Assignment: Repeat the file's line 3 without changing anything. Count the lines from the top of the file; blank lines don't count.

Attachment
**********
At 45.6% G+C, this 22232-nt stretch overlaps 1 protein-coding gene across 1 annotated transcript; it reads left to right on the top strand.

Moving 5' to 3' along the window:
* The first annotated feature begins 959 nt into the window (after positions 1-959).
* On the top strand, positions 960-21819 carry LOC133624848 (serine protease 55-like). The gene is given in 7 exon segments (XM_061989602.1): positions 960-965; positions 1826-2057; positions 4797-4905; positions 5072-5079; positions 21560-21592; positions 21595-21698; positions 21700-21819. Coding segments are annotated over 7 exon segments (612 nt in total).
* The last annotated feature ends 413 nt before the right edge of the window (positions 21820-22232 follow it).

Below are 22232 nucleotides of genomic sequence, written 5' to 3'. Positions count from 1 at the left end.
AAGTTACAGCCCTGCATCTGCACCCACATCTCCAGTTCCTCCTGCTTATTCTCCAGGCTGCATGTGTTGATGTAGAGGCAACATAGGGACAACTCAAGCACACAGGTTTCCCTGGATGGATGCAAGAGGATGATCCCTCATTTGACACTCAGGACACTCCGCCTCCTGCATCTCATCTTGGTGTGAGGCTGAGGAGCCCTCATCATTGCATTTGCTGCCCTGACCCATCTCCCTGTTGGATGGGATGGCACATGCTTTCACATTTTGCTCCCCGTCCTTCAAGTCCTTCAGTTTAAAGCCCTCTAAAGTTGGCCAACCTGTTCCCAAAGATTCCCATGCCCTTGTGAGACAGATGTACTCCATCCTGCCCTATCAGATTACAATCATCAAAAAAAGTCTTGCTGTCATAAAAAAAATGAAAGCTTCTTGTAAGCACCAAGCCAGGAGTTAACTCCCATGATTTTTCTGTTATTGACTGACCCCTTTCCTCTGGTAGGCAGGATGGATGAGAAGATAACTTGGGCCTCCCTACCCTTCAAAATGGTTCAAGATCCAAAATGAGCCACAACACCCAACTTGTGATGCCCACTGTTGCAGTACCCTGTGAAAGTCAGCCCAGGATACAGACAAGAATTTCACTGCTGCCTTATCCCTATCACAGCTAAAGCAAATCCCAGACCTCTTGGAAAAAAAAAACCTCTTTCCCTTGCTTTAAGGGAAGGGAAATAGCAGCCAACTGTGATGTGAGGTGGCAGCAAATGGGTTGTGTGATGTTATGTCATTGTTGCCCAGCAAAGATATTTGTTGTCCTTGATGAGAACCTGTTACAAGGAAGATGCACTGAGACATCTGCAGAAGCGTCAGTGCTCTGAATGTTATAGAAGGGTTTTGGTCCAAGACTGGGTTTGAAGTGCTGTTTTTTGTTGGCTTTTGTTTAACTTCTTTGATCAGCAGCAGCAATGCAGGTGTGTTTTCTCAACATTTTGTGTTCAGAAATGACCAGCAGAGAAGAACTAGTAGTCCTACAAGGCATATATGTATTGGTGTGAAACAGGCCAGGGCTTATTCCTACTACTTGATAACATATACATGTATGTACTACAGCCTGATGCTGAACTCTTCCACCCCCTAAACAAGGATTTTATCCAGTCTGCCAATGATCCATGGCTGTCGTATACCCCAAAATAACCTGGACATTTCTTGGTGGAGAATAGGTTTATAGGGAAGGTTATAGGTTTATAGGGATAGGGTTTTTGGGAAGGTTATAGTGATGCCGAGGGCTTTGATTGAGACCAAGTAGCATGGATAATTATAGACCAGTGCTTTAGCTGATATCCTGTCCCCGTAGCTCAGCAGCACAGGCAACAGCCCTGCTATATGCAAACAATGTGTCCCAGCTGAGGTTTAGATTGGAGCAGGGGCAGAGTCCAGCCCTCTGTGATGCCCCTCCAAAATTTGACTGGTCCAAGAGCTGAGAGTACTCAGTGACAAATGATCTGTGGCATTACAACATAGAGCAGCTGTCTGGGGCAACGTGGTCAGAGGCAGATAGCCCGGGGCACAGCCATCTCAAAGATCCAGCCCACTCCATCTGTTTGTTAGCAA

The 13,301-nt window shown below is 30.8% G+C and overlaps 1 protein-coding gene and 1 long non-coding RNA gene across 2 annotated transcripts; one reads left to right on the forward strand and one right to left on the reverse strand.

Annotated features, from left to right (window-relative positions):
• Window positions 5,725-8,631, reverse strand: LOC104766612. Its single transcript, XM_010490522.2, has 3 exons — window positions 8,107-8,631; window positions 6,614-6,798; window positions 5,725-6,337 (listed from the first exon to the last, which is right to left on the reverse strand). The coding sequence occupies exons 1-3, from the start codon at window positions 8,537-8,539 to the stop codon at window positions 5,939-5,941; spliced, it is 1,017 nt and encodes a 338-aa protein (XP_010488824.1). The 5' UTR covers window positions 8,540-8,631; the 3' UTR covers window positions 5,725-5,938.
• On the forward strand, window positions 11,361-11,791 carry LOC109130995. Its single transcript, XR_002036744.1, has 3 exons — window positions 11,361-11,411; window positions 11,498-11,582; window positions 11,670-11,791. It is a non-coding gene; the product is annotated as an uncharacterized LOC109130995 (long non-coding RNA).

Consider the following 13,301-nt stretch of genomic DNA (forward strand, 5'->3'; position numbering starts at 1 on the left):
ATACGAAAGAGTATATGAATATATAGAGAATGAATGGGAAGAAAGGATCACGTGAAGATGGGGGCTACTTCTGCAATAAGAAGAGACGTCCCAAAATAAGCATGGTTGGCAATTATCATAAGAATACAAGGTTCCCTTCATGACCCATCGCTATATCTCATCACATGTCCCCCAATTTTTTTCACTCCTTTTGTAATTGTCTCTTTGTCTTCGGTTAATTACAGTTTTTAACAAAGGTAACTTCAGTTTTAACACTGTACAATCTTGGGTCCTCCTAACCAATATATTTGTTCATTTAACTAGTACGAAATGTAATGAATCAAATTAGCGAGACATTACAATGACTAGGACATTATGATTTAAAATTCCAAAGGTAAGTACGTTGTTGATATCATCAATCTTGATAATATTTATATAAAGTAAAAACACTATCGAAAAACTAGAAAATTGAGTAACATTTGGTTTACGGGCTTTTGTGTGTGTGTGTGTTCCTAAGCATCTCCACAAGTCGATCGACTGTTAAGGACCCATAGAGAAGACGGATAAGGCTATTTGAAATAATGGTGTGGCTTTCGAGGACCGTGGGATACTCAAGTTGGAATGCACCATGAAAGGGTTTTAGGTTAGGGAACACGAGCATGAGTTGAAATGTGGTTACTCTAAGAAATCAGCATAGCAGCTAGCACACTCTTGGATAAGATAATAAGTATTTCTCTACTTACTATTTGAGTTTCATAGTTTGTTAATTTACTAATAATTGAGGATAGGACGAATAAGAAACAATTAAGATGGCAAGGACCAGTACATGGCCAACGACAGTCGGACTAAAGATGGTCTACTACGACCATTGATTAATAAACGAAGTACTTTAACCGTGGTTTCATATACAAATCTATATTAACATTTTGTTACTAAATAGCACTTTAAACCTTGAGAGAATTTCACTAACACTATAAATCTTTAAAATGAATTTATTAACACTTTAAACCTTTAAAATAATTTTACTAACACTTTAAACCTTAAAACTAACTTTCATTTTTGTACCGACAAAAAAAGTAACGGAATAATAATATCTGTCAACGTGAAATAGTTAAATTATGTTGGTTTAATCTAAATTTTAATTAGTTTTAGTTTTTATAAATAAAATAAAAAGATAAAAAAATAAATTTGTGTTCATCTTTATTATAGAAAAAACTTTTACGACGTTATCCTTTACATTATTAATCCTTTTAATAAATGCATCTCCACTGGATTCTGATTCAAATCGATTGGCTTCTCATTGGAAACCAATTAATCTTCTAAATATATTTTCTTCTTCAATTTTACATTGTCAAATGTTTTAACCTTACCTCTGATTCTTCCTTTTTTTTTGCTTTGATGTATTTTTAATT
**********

* The first annotated feature begins 959 nt into the window (after positions 1-959).